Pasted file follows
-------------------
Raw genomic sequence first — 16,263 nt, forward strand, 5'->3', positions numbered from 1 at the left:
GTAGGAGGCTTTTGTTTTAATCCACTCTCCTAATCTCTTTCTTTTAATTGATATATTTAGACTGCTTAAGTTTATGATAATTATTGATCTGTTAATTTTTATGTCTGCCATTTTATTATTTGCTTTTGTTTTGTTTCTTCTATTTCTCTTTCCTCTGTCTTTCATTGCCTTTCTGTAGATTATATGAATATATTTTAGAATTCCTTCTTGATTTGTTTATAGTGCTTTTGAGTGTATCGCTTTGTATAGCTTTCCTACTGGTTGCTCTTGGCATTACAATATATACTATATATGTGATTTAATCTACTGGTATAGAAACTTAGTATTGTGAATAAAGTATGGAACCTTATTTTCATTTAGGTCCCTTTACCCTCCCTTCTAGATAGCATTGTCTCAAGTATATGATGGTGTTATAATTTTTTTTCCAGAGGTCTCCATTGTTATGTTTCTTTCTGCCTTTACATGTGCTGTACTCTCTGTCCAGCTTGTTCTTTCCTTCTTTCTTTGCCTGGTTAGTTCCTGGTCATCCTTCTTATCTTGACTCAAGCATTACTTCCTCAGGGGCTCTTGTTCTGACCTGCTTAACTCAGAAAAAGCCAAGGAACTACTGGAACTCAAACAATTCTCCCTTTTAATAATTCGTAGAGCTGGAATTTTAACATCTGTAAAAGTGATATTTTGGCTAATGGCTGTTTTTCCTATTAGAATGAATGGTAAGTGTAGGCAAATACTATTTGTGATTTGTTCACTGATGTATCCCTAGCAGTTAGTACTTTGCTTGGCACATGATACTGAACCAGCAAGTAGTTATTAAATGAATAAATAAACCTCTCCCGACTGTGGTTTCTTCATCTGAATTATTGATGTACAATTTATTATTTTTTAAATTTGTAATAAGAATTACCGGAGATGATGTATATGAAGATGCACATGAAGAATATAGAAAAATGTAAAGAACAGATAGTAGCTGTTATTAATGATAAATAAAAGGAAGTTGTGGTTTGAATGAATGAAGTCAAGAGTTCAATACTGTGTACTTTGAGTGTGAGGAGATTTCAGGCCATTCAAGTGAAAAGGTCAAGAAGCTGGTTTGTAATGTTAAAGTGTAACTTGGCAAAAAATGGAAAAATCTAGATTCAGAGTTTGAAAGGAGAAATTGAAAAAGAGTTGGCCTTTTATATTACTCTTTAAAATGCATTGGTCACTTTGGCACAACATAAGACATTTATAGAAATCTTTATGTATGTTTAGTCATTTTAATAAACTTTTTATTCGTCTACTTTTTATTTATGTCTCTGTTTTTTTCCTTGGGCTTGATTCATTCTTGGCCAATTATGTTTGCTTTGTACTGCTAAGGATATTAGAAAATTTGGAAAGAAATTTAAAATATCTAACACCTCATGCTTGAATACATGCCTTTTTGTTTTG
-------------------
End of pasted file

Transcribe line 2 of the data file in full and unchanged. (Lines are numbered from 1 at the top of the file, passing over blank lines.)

GTAGGAGGCTTTTGTTTTAATCCACTCTCCTAATCTCTTTCTTTTAATTGATATATTTAGACTGCTTAAGTTTATGATAATTATTGATCTGTTAATTTTTATGTCTGCCATTTTATTATTTGCTTTTGTTTTGTTTCTTCTATTTCTCTTTCCTCTGTCTTTCATTGCCTTTCTGTAGATTATATGAATATATTTTAGAATTCCTTCTTGATTTGTTTATAGTGCTTTTGAGTGTATCGCTTTGTATAGCTTTCCTACTGGTTGCTCTTGGCATTACAATATATACTATATATGTGATTTAATCTACTGGTATAGAAACTTAGTATTGTGAATAAAGTATGGAACCTTATTTTCATTTAGGTCCCTTTACCCTCCCTTCTAGATAGCATTGTCTCAAGTATATGATGGTGTTATAATTTTTTTTCCAGAGGTCTCCATTGTTATGTTTCTTTCTGCCTTTACATGTGCTGTACTCTCTGTCCAGCTTGTTCTTTCCTTCTTTCTTTGCCTGGTTAGTTCCTGGTCATCCTTCTTATCTTGACTCAAGCATTACTTCCTCAGGGGCTCTTGTTCTGACCTGCTTAACTCAGAAAAAGCCAAGGAACTACTGGAACTCAAACAATTCTCCCTTTTAATAATTCGTAGAGCTGGAATTTTAACATCTGTAAAAGTGATATTTTGGCTAATGGCTGTTTTTCCTATTAGAATGAATGGTAAGTGTAGGCAAATACTATTTGTGATTTGTTCACTGATGTATCCCTAGCAGTTAGTACTTTGCTTGGCACATGATACTGAACCAGCAAGTAGTTATTAAATGAATAAATAAACCTCTCCCGACTGTGGTTTCTTCATCTGAATTATTGATGTACAATTTATTATTTTTTAAATTTGTAATAAGAATTACCGGAGATGATGTATATGAAGATGCACATGAAGAATATAGAAAAATGTAAAGAACAGATAGTAGCTGTTATTAATGATAAATAAAAGGAAGTTGTGGTTTGAATGAATGAAGTCAAGAGTTCAATACTGTGTACTTTGAGTGTGAGGAGATTTCAGGCCATTCAAGTGAAAAGGTCAAGAAGCTGGTTTGTAATGTTAAAGTGTAACTTGGCAAAAAATGGAAAAATCTAGATTCAGAGTTTGAAAGGAGAAATTGAAAAAGAGTTGGCCTTTTATATTACTCTTTAAAATGCATTGGTCACTTTGGCACAACATAAGACATTTATAGAAATCTTTATGTATGTTTAGTCATTTTAATAAACTTTTTATTCGTCTACTTTTTATTTATGTCTCTGTTTTTTTCCTTGGGCTTGATTCATTCTTGGCCAATTATGTTTGCTTTGTACTGCTAAGGATATTAGAAAATTTGGAAAGAAATTTAAAATATCTAACACCTCATGCTTGAATACATGCCTTTTTGTTTTG